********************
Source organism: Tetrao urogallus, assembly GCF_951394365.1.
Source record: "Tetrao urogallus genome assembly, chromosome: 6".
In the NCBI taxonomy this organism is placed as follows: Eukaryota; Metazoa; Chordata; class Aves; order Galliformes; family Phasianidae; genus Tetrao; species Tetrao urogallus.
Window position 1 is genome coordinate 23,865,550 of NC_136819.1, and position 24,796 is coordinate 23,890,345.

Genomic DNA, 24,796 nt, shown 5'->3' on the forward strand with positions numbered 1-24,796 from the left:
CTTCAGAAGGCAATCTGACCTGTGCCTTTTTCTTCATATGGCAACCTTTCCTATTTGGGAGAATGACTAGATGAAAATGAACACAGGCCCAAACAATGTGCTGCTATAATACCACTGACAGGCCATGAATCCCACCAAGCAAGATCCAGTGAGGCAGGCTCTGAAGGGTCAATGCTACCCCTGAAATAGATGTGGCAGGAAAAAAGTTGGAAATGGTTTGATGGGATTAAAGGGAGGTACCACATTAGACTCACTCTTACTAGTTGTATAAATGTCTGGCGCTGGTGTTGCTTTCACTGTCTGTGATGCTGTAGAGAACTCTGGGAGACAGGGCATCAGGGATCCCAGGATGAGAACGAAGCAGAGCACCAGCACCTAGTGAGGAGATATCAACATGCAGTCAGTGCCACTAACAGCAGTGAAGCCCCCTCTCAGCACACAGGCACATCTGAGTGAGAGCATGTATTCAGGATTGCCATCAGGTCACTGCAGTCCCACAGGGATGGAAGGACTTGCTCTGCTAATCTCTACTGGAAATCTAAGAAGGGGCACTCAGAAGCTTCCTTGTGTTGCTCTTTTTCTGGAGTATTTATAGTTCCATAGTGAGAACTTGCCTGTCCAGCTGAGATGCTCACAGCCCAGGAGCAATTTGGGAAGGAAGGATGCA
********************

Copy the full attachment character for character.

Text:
Source organism: Tetrao urogallus, assembly GCF_951394365.1.
Source record: "Tetrao urogallus genome assembly, chromosome: 6".
In the NCBI taxonomy this organism is placed as follows: Eukaryota; Metazoa; Chordata; class Aves; order Galliformes; family Phasianidae; genus Tetrao; species Tetrao urogallus.
Window position 1 is genome coordinate 23,865,550 of NC_136819.1, and position 24,796 is coordinate 23,890,345.

Genomic DNA, 24,796 nt, shown 5'->3' on the forward strand with positions numbered 1-24,796 from the left:
CTTCAGAAGGCAATCTGACCTGTGCCTTTTTCTTCATATGGCAACCTTTCCTATTTGGGAGAATGACTAGATGAAAATGAACACAGGCCCAAACAATGTGCTGCTATAATACCACTGACAGGCCATGAATCCCACCAAGCAAGATCCAGTGAGGCAGGCTCTGAAGGGTCAATGCTACCCCTGAAATAGATGTGGCAGGAAAAAAGTTGGAAATGGTTTGATGGGATTAAAGGGAGGTACCACATTAGACTCACTCTTACTAGTTGTATAAATGTCTGGCGCTGGTGTTGCTTTCACTGTCTGTGATGCTGTAGAGAACTCTGGGAGACAGGGCATCAGGGATCCCAGGATGAGAACGAAGCAGAGCACCAGCACCTAGTGAGGAGATATCAACATGCAGTCAGTGCCACTAACAGCAGTGAAGCCCCCTCTCAGCACACAGGCACATCTGAGTGAGAGCATGTATTCAGGATTGCCATCAGGTCACTGCAGTCCCACAGGGATGGAAGGACTTGCTCTGCTAATCTCTACTGGAAATCTAAGAAGGGGCACTCAGAAGCTTCCTTGTGTTGCTCTTTTTCTGGAGTATTTATAGTTCCATAGTGAGAACTTGCCTGTCCAGCTGAGATGCTCACAGCCCAGGAGCAATTTGGGAAGGAAGGATGCA